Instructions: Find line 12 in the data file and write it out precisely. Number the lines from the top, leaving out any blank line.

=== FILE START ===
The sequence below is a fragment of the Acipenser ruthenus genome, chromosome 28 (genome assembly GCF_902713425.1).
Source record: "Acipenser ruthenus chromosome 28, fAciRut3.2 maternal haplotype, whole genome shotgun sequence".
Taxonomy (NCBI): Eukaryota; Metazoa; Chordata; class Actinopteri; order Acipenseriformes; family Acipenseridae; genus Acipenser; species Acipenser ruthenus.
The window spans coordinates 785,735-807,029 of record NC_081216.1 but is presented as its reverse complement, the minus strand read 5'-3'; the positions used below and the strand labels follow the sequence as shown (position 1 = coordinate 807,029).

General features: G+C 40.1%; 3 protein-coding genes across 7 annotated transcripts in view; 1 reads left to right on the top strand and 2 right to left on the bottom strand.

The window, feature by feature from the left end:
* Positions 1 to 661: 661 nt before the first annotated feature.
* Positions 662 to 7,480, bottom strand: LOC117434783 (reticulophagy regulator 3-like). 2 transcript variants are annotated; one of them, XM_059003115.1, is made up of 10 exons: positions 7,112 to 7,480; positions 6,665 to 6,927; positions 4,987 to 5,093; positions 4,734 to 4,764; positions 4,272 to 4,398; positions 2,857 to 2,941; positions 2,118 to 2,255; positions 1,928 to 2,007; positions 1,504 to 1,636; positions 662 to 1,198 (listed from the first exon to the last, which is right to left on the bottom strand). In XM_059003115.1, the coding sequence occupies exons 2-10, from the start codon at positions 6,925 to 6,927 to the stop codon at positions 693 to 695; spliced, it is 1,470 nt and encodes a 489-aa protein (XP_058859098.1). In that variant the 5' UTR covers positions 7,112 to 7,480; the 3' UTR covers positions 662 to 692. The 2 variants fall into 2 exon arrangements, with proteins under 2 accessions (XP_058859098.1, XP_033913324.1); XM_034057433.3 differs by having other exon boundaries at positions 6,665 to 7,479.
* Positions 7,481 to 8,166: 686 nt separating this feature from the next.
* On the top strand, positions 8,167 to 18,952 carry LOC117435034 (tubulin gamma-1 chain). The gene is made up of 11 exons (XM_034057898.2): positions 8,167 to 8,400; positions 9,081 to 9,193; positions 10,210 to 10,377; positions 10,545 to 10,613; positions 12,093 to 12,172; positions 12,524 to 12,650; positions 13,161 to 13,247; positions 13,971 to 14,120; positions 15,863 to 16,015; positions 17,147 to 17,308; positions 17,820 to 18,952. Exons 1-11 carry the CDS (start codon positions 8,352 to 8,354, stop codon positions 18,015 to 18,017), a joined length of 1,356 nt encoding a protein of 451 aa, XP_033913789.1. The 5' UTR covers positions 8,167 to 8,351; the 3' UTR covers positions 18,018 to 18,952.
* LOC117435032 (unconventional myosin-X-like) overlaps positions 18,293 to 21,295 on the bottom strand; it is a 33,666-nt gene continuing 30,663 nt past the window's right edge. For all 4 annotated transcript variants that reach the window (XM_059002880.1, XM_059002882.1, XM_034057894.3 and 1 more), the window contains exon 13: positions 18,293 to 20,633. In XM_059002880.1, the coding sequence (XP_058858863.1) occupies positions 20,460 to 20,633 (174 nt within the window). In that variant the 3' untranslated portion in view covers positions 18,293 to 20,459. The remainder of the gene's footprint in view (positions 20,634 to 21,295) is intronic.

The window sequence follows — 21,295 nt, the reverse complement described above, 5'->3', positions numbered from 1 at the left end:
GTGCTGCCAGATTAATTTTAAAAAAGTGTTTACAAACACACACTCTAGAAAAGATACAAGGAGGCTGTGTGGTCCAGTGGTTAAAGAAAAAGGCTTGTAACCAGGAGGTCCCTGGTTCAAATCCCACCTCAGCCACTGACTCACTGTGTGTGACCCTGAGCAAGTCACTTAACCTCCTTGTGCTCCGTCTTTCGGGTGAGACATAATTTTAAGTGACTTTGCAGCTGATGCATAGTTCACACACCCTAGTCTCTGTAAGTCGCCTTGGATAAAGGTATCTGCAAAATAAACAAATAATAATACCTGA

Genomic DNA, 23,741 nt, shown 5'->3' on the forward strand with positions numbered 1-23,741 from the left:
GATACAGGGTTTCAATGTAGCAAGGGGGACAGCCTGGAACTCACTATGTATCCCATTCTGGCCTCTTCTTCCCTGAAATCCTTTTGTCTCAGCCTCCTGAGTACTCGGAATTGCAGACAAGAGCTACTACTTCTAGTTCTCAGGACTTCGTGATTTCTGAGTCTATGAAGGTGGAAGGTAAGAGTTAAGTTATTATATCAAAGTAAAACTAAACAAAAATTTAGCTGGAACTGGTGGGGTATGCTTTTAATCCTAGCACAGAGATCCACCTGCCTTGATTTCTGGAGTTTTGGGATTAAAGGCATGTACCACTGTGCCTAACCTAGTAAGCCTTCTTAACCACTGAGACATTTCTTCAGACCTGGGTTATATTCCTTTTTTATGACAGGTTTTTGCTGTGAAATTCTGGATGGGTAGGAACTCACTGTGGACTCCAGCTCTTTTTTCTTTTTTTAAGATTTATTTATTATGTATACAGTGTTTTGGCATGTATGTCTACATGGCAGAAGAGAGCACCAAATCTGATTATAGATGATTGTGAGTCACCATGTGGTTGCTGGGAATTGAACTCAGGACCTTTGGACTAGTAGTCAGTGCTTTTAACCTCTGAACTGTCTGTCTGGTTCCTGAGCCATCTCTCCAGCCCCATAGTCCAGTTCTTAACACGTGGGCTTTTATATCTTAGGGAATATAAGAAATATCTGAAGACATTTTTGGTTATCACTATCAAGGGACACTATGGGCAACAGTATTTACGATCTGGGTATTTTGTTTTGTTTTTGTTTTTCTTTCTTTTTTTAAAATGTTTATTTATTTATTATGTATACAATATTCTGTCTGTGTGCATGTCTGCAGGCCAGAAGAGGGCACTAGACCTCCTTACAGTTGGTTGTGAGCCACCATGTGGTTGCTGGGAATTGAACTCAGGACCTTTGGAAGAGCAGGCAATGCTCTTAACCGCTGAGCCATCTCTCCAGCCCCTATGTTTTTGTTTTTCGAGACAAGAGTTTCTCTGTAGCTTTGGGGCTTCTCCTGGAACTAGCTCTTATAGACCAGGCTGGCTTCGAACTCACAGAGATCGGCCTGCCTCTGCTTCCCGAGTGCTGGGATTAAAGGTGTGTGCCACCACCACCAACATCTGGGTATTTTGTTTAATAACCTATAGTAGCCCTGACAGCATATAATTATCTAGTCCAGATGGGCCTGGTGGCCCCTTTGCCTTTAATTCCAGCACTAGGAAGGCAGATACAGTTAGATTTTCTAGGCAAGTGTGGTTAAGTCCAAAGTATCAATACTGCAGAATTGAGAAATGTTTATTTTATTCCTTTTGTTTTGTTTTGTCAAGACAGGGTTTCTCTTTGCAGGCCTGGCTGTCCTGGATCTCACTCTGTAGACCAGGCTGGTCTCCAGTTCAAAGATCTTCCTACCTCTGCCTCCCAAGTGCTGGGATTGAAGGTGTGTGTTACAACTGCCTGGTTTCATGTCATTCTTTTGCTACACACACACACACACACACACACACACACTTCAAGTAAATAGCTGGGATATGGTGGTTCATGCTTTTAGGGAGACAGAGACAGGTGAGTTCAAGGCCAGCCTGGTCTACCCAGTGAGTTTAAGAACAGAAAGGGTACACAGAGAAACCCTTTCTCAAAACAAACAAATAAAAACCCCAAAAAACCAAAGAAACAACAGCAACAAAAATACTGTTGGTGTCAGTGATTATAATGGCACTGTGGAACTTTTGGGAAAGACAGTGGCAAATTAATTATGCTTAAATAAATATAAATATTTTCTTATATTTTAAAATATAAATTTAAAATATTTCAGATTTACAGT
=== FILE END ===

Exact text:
The window sequence follows — 21,295 nt, the reverse complement described above, 5'->3', positions numbered from 1 at the left end: